Published: 24 November 2020
The pandemic has introduced trends such as a growing digital divide, limited media freedom, and growing disinformation around Covid-19. Limitations thought unthinkable just a year ago such as lockdowns, banning assemblies and gatherings, and tech surveillance are now common and come with human rights implications. Still, CSOs have to some extent tried to counter these developments. In Bulgaria, for example, the draft NGO law on freedom of association has been now interrupted due to the protests that have spread over a couple of months. Similarly, in Slovenia environmentalists have been litigating to protect their rights to participate in important decision-making processes. These topics and more were discussed on the first day of the online get-together Civitates organised for its grantee partners working for a strong and resilient civil society.
On the first day of the get-together the grantees were joined by several of our foundation partners for a session under the slogan ‘I am a funder, ask me anything’. It is the second time Civitates organises such a Q&A session that allowed funders to get impressions about the imminent questions grantee partners have in relation to grant-making in general. A guest-speaker and a senior legal adviser from the International center for not-for-profit law (ICNL), Vanja Škorić, joined the conversation with the grantees and shared, visions, tools, and publications on how EU law can be used to protect civil society actors.
The second day of the online get-together was dedicated to discussing challenges and solutions to common problems our grantee partners face.
Advocacy for civil society inclusion in the pandemic recovery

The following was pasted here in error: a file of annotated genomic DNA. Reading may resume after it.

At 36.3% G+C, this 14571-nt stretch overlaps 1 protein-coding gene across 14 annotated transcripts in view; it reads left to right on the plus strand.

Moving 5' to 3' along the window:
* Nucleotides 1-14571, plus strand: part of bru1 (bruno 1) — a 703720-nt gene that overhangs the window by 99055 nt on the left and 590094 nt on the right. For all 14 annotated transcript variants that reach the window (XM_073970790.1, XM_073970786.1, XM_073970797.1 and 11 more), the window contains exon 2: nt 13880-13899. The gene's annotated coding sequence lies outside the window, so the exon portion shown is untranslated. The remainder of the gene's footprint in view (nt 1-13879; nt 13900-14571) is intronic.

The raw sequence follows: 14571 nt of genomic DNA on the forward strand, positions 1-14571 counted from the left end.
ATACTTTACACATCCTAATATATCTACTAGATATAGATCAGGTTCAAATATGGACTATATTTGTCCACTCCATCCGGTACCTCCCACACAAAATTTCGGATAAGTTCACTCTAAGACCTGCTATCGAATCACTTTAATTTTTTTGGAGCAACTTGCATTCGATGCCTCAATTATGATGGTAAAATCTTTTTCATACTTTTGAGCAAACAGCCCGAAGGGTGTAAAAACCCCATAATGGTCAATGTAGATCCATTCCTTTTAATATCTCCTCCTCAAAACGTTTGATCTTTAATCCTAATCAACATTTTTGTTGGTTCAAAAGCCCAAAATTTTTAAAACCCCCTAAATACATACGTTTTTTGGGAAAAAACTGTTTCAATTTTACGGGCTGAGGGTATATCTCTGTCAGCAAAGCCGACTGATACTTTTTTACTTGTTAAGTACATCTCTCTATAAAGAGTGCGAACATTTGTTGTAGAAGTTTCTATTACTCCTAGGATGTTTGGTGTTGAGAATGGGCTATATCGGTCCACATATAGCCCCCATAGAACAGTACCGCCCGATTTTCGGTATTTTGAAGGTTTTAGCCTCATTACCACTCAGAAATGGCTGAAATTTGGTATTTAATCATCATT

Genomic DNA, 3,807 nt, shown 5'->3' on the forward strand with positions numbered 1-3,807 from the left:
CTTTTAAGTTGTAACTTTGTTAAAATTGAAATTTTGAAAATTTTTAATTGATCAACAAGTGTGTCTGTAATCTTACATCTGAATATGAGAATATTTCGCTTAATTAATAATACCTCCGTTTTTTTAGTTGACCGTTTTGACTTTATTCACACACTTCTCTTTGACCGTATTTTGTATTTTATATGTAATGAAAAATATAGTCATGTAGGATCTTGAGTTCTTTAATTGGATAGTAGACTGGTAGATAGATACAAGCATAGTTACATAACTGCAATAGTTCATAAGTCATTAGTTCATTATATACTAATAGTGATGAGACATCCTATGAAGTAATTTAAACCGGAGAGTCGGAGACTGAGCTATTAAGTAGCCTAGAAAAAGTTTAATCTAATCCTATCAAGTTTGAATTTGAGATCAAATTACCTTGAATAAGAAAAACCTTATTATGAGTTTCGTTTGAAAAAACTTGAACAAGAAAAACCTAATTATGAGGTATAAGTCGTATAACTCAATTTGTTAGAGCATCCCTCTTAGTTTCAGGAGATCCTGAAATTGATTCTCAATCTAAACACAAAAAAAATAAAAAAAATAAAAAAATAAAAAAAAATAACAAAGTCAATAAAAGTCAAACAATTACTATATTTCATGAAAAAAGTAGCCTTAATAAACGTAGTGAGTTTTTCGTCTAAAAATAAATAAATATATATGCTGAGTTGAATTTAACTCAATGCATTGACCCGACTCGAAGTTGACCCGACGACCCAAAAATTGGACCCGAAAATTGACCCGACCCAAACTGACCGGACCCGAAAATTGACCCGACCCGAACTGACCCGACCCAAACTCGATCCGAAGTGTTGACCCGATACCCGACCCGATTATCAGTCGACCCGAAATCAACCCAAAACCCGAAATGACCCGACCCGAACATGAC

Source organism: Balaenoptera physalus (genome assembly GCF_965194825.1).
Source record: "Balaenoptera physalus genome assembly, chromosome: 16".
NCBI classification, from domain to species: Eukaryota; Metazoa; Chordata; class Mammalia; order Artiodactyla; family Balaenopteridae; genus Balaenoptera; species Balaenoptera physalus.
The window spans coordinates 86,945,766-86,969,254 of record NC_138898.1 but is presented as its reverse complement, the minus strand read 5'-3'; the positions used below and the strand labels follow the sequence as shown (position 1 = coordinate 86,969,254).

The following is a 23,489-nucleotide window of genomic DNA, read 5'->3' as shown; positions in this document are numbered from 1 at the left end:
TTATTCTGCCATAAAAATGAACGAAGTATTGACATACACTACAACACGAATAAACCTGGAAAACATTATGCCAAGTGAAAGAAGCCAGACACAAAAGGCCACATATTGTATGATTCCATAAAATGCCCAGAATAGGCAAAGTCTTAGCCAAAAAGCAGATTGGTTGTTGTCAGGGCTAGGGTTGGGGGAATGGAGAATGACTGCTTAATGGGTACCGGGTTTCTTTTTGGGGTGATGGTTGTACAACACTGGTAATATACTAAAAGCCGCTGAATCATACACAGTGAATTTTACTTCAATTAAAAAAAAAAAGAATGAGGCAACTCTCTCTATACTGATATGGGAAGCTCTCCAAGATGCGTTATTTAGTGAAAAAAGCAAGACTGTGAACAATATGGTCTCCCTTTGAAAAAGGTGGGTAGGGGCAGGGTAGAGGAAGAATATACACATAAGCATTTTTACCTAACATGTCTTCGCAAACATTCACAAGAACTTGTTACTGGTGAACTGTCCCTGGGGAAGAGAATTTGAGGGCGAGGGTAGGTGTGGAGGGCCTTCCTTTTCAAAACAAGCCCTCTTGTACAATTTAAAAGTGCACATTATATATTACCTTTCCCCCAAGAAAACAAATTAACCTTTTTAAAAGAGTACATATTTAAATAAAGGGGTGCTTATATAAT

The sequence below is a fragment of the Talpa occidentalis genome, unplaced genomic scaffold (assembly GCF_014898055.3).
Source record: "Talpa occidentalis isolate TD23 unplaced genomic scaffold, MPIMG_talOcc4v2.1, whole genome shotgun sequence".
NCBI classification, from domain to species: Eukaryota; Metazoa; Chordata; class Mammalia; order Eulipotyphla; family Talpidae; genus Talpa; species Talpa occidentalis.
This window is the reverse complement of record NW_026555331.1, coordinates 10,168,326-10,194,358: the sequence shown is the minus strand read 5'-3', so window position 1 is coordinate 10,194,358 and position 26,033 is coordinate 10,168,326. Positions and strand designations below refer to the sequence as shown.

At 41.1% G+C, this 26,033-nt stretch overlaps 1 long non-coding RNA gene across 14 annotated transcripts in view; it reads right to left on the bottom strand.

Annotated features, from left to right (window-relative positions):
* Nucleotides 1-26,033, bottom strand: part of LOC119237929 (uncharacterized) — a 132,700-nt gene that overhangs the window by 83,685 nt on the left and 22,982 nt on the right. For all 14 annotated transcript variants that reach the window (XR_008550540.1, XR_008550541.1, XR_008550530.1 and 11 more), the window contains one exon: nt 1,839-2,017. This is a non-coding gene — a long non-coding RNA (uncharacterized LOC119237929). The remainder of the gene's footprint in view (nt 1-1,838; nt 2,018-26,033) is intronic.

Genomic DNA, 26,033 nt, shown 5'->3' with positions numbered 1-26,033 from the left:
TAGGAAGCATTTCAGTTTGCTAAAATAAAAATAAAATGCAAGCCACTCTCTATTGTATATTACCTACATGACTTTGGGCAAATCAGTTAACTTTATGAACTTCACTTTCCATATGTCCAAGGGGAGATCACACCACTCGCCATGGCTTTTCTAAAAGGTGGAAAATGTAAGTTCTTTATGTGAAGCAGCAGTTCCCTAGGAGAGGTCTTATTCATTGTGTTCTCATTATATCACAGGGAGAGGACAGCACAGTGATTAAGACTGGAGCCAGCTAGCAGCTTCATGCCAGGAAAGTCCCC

With Covid-19 a lot of European countries have seen the introduction of tough measures and restrictions. It is to civil society organisations, however, to monitor the developments and prevent the state from imposing unnecessary limitations. A task that proves to be easier said than done when everybody is working from home and gatherings aren’t welcomed. Hoping that nobody is watching, some governments have tried to change laws and introduce measures that have nothing to do with public health, for example, the recent developments in Hungary and in Poland. CSOs fear that human-rights and democracy may not be receiving the necessary attention as it is difficult to advocate for anything that isn’t Covid-19-related at the moment as the public and the media are preoccupied with the pandemic. Having this in mind, the challenge for CSOs is to stay ‘attractive’, cut through the noise, and beat the algorithm to be able to draw attention to matters important to democracy.
Our grantee partners shared that to be able to advocate, CSOs should use the situation to present the role of civil society in different fields, engage constantly with people and communities using hope-based communication, and focus on long-term opportunities so as not to lose momentum.